Need a new industry

This is a discussion on Need a new industry within the A Brief History of Cprogramming.com forums, part of the Community Boards category; > I've gotten the impression that they like to get young coders with no families so they can work them ...

  1. #16
    Woof, woof! zacs7's Avatar
    Join Date
    Mar 2007
    Location
    Australia
    Posts
    3,459
    > I've gotten the impression that they like to get young coders with no families so they can work them to death... might be inaccurate.
    I'm kinda counting on that. But that's what CS grads are for, us SE grads go higher up

  2. #17
    Super Moderator VirtualAce's Avatar
    Join Date
    Aug 2001
    Posts
    9,586
    I think this is true in general, but every programming drone team also needs someone more experienced to coordinate and tackle the most difficult problems.
    Not sure if this is completely accurate or not. I know of at least two fellow co-workers who have moved on to game companies and both of them had families. I'm sure with your experience companies like NovaLogic, Microsoft Games, Infinity Ward, and GraphSim would definitely be interested in you.

    Novalogic does do work for the military and their Delta Force series brought on quite a bit of that work. They have not recently released much but there are rumors of a new product similar to Joint Operations. Microsoft has several simulations in the works and/or in the support phase (such as FSX) where your skills would be needed. Train Sim 2 is supposedly in the works as well as Combat Flight Sim 4 - although I'm not positive on that one. Infinity Ward does the Call of Duty series and they would certainly need and utilize your skill set. GraphSim refactored Falcon 4 into Falcon 4: Allied Force and they also would likely need your skills. Red Storm entertainment was hiring for several positions that you would certainly qualify for but I'm not sure if they still are. Couldn't hurt to drop them a resume. Simulation experience is a great asset to any game company since most games are real-time simulations of the world. I couldn't think of a more applicable skillset in games.

    Games would definitely be my choice. Just be careful of the company you choose as games is and always will be a volatile everchanging market. Also if you do feel the urge to apply for EA Games I would like to speak with you about it before you do.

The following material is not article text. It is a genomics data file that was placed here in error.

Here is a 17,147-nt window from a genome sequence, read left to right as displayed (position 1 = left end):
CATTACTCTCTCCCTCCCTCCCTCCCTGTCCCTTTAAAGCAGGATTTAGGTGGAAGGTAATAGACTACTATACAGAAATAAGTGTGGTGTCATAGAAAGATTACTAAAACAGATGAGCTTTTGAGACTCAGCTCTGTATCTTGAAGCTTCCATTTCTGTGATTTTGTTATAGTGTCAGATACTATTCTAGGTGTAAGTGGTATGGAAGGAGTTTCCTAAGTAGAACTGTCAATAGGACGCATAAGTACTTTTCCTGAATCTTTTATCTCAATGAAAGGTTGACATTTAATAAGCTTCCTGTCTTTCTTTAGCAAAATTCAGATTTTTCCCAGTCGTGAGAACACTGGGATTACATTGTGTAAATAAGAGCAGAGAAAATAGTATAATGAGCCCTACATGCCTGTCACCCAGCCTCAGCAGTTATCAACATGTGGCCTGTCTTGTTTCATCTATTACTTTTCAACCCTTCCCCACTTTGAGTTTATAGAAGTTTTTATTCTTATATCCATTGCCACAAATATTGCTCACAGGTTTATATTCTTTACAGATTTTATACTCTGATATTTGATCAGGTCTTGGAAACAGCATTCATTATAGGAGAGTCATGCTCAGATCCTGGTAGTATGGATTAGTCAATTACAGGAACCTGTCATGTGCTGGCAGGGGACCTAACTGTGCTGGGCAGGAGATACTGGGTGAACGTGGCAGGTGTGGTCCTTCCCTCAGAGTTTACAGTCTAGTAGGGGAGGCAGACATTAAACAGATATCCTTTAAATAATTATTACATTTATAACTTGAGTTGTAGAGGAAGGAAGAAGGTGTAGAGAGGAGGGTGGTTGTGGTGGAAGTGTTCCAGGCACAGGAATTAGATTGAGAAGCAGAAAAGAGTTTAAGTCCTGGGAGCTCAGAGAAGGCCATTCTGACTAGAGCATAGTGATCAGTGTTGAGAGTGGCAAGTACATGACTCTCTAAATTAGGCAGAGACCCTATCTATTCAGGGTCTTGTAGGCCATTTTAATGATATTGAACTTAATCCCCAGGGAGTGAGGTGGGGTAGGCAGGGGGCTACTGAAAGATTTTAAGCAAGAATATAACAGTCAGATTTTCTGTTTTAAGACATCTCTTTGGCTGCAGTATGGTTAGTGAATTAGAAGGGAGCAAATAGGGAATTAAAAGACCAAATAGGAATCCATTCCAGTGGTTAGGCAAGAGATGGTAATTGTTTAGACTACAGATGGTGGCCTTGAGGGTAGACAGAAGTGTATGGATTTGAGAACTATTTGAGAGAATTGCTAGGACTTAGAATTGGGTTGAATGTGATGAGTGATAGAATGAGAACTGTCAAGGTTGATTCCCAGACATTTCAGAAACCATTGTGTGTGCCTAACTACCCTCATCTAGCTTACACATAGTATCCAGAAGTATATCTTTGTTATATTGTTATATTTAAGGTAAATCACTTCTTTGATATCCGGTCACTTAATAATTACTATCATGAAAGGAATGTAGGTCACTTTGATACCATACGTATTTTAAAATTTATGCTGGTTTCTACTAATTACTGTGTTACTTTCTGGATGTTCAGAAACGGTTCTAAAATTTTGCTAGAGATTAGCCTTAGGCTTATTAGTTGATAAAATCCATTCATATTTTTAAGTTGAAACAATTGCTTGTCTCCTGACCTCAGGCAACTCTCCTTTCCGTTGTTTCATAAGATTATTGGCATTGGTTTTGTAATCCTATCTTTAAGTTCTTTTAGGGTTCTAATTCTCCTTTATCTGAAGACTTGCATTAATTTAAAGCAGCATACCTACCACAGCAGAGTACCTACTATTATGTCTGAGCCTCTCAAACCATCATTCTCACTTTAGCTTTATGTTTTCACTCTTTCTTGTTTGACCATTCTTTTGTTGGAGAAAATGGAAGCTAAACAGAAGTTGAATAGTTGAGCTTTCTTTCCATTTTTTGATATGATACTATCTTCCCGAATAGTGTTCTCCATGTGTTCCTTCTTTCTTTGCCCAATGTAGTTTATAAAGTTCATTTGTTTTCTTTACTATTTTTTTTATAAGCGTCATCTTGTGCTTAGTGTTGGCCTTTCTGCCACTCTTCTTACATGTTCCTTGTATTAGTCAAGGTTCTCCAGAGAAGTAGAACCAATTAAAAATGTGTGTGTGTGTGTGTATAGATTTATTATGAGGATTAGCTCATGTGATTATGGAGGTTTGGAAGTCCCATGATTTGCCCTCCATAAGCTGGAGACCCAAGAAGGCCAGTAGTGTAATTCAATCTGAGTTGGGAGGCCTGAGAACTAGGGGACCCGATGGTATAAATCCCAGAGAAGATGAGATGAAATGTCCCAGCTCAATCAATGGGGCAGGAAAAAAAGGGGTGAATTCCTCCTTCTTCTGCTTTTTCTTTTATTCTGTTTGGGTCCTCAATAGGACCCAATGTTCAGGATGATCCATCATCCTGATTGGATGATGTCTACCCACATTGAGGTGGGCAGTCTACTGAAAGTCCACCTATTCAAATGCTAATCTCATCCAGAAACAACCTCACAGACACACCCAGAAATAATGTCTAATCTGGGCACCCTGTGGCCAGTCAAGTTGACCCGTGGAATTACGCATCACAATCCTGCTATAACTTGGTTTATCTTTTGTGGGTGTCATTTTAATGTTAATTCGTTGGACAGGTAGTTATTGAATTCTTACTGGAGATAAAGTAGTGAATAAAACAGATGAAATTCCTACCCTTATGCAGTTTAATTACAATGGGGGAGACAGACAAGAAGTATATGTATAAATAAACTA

Last edited by VirtualAce; 10-28-2008 at 05:26 PM.

  3. #18
    chococoder
    Join Date
    Nov 2004
    Posts
    515
    Become a plumber or carpenter. Those are among the few jobs that can't easily be offshored, and will always be required.

  4. #19
    pronounced 'fib' FillYourBrain's Avatar
    Join Date
    Aug 2002
    Posts
    2,297
    Quote Originally Posted by jwenting View Post
    Become a plumber or carpenter. Those are among the few jobs that can't easily be offshored, and will always be required.
    Wow thanks for that helpful suggestion.
    Quote Originally Posted by Bubba View Post
    Also if you do feel the urge to apply for EA Games I would like to speak with you about it before you do.
    Sparked my curiousity. I guess I'll send you a private message about that.
    "You are stupid! You are stupid! Oh, and don't forget, you are STUPID!" - Dexter

  5. #20

    Join Date
    May 2005
    Posts
    1,041
    On the petrol. industry front there's a market for piping simulation software, e.g. how an operating engineer would line up the system to perform various cargo transfers, get a powerplant up and running, etc. This could include ship's/drill rigs, shoreside powerplants, etc. Requires experience with simulations, in general, math, graphics knowledge useful.

    Some examples of what I mean:

    Expertune < -- Automation and control, tuning PID controllers (get the most efficient controller outputs for changes in the process variable without overshoot), minimal graphics but useful

    Hydro flow (maybe it's called Pipe flow) < --- Tool that allows you to build a piping layout, define pumps and custom pump performance curves, estimates pressure head losses through the various pipes, flanges, fittings, elevation changes, etc. Laminar flow only IIRC.
    I'm not immature, I'm refined in the opposite direction.

  6. #21
    Hail to the king, baby. Akkernight's Avatar
    Join Date
    Oct 2008
    Location
    Faroe Islands
    Posts
    717
    Damn Bubba, didn't know those still existed :O
    Thought the big firms had eaten all of the smaller ones :/
    Just don't join EA for the sake of the gaming community :P they... They almost got Bioware too >.< like, they own them, but Bioware are badass and don't become just some part of EA :P
    But still, EA do some kind of witchcraft or something -.- even tho almost all their games have been bad, they still can keep people like me constantly interested in their games >.< EA can witchcraft, for sure
    Currently research OpenGL

Page 2 of 2 FirstFirst 12
Popular pages Recent additions subscribe to a feed

Similar Threads

  1. Advice for breaking into the industry
    By Trennto in forum Game Programming
    Replies: 9
    Last Post: 07-03-2008, 07:47 PM
  2. C++ Contractors Needed with Life Insurance Industry exp..
    By Bill Law in forum Projects and Job Recruitment
    Replies: 0
    Last Post: 08-13-2007, 08:19 PM
  3. state of the industry
    By itld in forum A Brief History of Cprogramming.com
    Replies: 6
    Last Post: 01-05-2003, 02:41 PM
  4. Video Games Industry. 5 years left.
    By Cheeze-It in forum A Brief History of Cprogramming.com
    Replies: 26
    Last Post: 12-10-2002, 09:52 PM
  5. Understanding Programming Industry
    By kuphryn in forum C++ Programming
    Replies: 4
    Last Post: 04-03-2002, 06:26 PM

1 2 3 4 5 6 7 8 9 10 11 12 13 14 15 16 17 18 19 20 21